Still, sonically at least, Ceremony was just fine, with the title-track opener evoking the ritual and incantatory with aplomb. And even though there was something of a sense of deja vu with some of the song titles (Wild Hearted Son, Sweet Salvation), and the lyrics were beginning to rely on a predictable vernacular, the band’s energy levels on the record remained high.
7. Choice Of Weapon (Cooking Vinyl, 2012) (opens in new tab)
Since the turn of the century Ian Astbury had been threatening to make each successive Cult album the last ever, but each time he would find the necessary will to record another.
Just as well in the case of 2012’s Choice Of Weapon, because their ninth album, their first since 2007’s Born Into This, showed no signs of flagging. In fact it was as energised as anything they’d recorded since Sonic Temple. Astbury’s voice may have been a little gnarled and ragged, but it seemed to suit the grainy power of the music, from the ferocious Honey From A Knife to the majestic Life.
6. Beyond Good And Evil (Atlantic, 2001) (opens in new tab)
Beyond Good And Evil, their first album for six and a half years, had a working title of Demon Process, which makes sense because there are Sabbath-levels of satanic power surging through album opener War (The Process).
The riffs were dirtier this time, the sound murkier, serving as a reminder, perhaps, to the nu metal kids that The Cult had no intention of vacating their position. Rise was more Pantera than Poison, while The Saint sounded like the work of a far younger band – and one with plenty to prove. There was no let-up, all the way to closing tumult My Bridges Burn.
5. Under The Midnight Sun (Black Hill Records, 2022) (opens in new tab)
The radical reinventions of old may be a distant memory, but Astbury and Duffy showed they still had the ability to change things up even 11 albums in. Where its two immediate predecessors, Choice Of Weapon and Hidden City, occasionally made heavy weather of the job of being The Cult, Under The Midnight Sun exuded a dark, mystical magic that had been missing for much of the previous 30 years.
Astbury is in unexpectedly powerful voice on Give Me Mercy and the Kashmir-esque Knife Through Butterfly Heart, the raggedness of recent albums replaced by a rich, full performance. But this is really the Billy Duffy Show, his guitar arcing and scything relentlessly across its eight-song, 35 minute running time, challenging his bandmate to up his own game with impressive results. “As all life fades/We have to go,” intones Astbury during Outer Heaven’s mantra-like conclusion. Possibly, but Under The Midnight Sun suggests The Cult aren’t about to fade away just yet.
4. Dreamtime (Beggars Banquet, 1984) (opens in new tab)
The notion of The Cult as a secret sect, a cabal, was confirmed by this, their debut album. Nigel Preston’s rolling tribal drums seemed to invite the listener to a dark carnival in the forest. Once there, Ian Astbury was in full shamanic mode, his wail summoning all manner of unearthly forces.
His invocation of the Indian nation would bring ridicule from the music press, but the beauty of The Cult was that they were so unapologetic. Still, they had nothing to be sorry for with this record, with Billy Duffy’s flashing, crystalline guitar pointing towards a commercial future, especially on the anthemic Spiritwalker.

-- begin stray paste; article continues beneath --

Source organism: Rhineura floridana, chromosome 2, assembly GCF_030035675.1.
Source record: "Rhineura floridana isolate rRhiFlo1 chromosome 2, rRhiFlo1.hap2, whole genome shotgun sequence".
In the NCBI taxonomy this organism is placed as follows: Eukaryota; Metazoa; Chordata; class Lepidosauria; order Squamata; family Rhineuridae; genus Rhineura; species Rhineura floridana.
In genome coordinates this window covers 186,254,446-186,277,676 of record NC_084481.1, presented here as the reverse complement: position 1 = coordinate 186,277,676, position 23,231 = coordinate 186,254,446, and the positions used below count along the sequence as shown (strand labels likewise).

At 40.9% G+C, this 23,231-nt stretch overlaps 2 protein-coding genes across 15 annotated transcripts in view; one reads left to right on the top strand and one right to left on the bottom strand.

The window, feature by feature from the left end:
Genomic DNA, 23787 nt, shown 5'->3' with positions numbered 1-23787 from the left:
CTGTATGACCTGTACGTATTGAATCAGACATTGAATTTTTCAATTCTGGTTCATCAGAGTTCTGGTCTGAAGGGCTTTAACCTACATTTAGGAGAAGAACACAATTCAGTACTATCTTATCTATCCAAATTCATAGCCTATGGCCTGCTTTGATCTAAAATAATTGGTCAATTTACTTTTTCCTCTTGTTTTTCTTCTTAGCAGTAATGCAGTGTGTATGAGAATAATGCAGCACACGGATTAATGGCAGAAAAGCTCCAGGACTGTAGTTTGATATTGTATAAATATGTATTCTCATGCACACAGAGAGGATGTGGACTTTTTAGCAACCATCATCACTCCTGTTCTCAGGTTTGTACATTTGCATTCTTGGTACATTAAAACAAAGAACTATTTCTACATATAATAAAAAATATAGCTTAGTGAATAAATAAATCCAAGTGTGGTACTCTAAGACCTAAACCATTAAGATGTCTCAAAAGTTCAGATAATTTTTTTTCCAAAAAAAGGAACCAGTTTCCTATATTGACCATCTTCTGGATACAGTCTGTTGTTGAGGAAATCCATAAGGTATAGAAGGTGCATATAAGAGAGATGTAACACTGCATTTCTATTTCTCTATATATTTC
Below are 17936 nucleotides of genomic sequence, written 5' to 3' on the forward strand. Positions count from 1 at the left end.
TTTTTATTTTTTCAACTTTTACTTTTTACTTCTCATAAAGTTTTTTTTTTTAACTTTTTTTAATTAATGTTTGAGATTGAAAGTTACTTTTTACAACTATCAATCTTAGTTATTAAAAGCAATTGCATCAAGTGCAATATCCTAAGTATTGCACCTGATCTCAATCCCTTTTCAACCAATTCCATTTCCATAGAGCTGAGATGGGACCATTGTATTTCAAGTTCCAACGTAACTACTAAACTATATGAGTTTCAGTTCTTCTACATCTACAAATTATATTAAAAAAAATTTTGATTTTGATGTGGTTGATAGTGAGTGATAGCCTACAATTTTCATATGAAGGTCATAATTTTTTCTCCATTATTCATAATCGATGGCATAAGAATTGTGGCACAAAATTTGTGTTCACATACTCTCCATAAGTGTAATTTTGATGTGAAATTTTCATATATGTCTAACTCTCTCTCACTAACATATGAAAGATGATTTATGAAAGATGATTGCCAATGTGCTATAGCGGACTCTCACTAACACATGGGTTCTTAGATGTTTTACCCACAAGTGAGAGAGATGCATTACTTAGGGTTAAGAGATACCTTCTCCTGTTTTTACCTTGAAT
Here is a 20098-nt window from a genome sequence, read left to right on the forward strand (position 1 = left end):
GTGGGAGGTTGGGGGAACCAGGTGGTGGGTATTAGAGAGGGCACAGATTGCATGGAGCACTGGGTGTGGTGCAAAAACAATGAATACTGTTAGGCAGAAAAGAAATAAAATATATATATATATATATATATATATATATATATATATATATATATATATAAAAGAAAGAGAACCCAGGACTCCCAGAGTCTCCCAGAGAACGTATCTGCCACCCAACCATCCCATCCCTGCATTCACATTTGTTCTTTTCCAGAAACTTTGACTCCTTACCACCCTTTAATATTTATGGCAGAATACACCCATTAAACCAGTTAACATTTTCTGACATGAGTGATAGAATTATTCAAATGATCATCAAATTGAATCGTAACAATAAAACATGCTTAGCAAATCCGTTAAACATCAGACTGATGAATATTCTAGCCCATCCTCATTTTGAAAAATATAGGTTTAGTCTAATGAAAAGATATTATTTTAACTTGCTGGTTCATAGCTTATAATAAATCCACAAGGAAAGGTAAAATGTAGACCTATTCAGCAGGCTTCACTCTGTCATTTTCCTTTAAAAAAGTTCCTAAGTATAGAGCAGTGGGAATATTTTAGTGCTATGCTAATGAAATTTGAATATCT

3. Love (Beggars Banquet, 1985) (opens in new tab)
The Cult’s second album, Love caught the band in transition between their underground past and their stadium rock future. But this was no compromise release; this was a band realising their potential and revelling in it. Billy Duffy’s bright, spangly guitar seemed to shine a pathway out of goth stronghold The Batcave, while Ian Astbury was brazen in his identification with society’s dispossessed.
Love was full of riffs and hooks, from the pounding, tribal title track and psych-tinged Phoenix to Big Neon Glitter’s brooding call to arms, not forgetting the two mid-80s indie disco staples: the big, bold and ballsy She Sells Sanctuary and Rain.
2. Sonic Temple (Beggars Banquet, 1989) (opens in new tab)
Sonic Temple was The Cult in their pomp, their ultimate bid to become the biggest band on the planet. They didn’t manage it, but they did leave behind this glorious monument to lyrical hubris and sonic excess.
Produced by Bob Rock, their fourth album took their usual preoccupations – glamorous losers on Edie (Ciao Baby), the suffering of indigenes on American Horse – and turned up the noise. Soul Asylum was pure Zep worship, Fire Woman their wailing, throbbing apotheosis, while Sun King seemed to acknowledge that The Cult knew they’d reached their limit (‘This is where it all ends’).
1. Electric (Beggars Banquet, 1987) (opens in new tab)
It was originally going to be called Peace, until producer Rick Rubin became involved and the original sessions got scrapped. On their third album, The Cult’s metamorphosis from alternative chart minnows to mainstream beasts was complete.
Rubin gave their sound the requisite hard-rock lustre, perfectly framing Billy Duffy’s riffs and allowing Ian Astbury to unleash his inner wolverine. He also gave them permission to indulge their Zep and AC/DC fantasies on King Contrary Man and Lil’ Devil. Love Removal Machine’s rewrite of the Stones’ Start Me Up was less a sign of a dearth of inspiration, more sheer chutzpah. Electrifying.